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RE: Excluding users from the milter

From: Robert Wagner
Subject: RE: Excluding users from the milter
Date: Mon, 30 Jun 2003 16:23:29 -0500

I am not sure if this is what you are looking for.

whitelist_to address@hidden

If the given address appears in the To: or Cc: headers, mail will be
whitelisted. Useful if you're deploying SpamAssassin system-wide, and don't
want some users to have their mail filtered. Same format as whitelist_from. 

-----Original Message-----
From: Chuck Yerkes [mailto:address@hidden
Sent: Monday, June 30, 2003 1:05 PM
To: address@hidden
Subject: Re: Excluding users from the milter

Quoting Cassandra Lynette Brockett (address@hidden):
> Just a simple question - do you need to exclude them from the milter
> for them, or just exclude the milter from changing/modifying their
> If the former - no such luck without hacking the milter.  If the later,
> all you need to do is tell the milter to not modify the emails, and/or set

Ideally, (IMHO), the right answer would be this:
When sendmail starts up, it gathers the input filter names.
It would make sense, and be consistent with other sendmail "ways"
to have sendmail invoke a rule per milter.  So if I have:
O InputMailFilters=SpamAssassinFilter,

the rule "check_SpamAssassinFilter" would be invoked before sending
data to the milter.

Sendmail would look at the return value to decide (ok = "send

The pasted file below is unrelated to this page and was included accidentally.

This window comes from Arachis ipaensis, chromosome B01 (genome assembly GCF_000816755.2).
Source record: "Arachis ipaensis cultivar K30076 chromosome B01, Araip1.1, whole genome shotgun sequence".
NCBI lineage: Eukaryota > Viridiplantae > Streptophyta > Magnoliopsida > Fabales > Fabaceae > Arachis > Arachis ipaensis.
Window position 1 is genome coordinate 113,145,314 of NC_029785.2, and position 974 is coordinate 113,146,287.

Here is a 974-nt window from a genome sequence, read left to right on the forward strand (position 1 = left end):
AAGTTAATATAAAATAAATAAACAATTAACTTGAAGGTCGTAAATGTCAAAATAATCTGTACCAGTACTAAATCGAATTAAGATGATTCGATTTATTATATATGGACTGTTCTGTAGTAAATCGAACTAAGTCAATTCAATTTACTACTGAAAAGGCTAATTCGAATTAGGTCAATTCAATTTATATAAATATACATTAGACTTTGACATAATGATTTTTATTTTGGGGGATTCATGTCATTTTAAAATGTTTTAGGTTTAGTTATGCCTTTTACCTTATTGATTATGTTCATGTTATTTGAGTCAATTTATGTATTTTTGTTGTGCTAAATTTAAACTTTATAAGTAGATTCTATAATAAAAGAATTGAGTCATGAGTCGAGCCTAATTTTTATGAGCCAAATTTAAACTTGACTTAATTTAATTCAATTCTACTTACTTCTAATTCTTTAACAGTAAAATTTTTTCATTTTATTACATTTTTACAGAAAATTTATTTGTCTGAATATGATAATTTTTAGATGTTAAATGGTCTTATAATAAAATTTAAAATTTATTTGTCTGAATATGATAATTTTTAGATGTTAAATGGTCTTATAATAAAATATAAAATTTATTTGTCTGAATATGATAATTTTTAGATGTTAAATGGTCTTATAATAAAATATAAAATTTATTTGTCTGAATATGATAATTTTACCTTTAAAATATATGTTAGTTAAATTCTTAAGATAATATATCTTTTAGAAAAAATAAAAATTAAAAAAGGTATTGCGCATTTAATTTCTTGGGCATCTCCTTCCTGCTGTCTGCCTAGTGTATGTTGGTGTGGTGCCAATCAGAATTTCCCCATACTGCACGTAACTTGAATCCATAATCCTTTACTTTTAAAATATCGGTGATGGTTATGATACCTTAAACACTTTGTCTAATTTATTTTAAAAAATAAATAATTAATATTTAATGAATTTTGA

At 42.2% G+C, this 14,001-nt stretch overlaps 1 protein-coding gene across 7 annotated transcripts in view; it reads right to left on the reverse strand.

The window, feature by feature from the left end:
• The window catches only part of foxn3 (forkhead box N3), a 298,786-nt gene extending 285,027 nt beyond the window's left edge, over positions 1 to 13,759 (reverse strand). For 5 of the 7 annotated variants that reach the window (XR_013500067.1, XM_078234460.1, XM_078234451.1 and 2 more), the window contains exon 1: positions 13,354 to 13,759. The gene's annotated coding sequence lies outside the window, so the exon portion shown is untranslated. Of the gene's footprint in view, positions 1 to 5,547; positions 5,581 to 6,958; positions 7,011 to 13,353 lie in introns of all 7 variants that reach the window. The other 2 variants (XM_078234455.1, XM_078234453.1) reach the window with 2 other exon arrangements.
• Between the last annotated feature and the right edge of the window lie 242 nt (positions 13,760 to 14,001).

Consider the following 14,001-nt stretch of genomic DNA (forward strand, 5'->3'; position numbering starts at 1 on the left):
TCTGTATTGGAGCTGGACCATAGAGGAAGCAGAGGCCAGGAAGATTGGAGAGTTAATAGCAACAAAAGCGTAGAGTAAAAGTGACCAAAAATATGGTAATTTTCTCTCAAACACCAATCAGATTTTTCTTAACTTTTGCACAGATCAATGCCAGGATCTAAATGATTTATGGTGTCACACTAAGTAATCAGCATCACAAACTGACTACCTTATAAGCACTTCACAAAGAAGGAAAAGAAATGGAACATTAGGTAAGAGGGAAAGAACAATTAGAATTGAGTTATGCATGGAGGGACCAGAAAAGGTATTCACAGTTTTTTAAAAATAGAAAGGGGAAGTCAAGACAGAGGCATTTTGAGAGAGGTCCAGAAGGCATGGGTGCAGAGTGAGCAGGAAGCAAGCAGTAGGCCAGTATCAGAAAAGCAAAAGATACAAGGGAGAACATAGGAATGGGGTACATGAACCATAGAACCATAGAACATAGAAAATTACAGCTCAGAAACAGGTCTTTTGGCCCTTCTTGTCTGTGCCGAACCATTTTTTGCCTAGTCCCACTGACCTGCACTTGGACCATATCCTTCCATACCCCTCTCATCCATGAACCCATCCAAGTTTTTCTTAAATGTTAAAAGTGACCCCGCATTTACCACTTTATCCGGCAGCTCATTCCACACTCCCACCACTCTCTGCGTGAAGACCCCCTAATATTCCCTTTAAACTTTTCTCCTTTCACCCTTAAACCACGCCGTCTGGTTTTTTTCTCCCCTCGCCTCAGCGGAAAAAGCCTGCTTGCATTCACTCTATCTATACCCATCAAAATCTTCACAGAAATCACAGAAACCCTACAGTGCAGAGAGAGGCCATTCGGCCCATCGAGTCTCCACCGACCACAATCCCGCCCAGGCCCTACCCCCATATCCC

through milter" and error = "don't send through milter).

Bumps include mail to several people, some of whom get it, some
don't.  Sendmail splits mail already and could do that here.

An alternernative would be to have the milter use the access map
(access.db) to decide who gets miltered or not.

The access map is used as a single point to manage various
access points to mail.

Again, ideally, the map lookup routines would be in a library
from sendmail and not buried in the single binary.  This way
the library can deal with the access map being a db file,
an LDAP entry, a HESIOD map, or a NIS map.

  Sendmail folks have run into this as a problem over and over
and over. (I've been doing SNMP things where I have to hand
parse the file and that's just wrong - I should
be able to say something like:

   char **imf;


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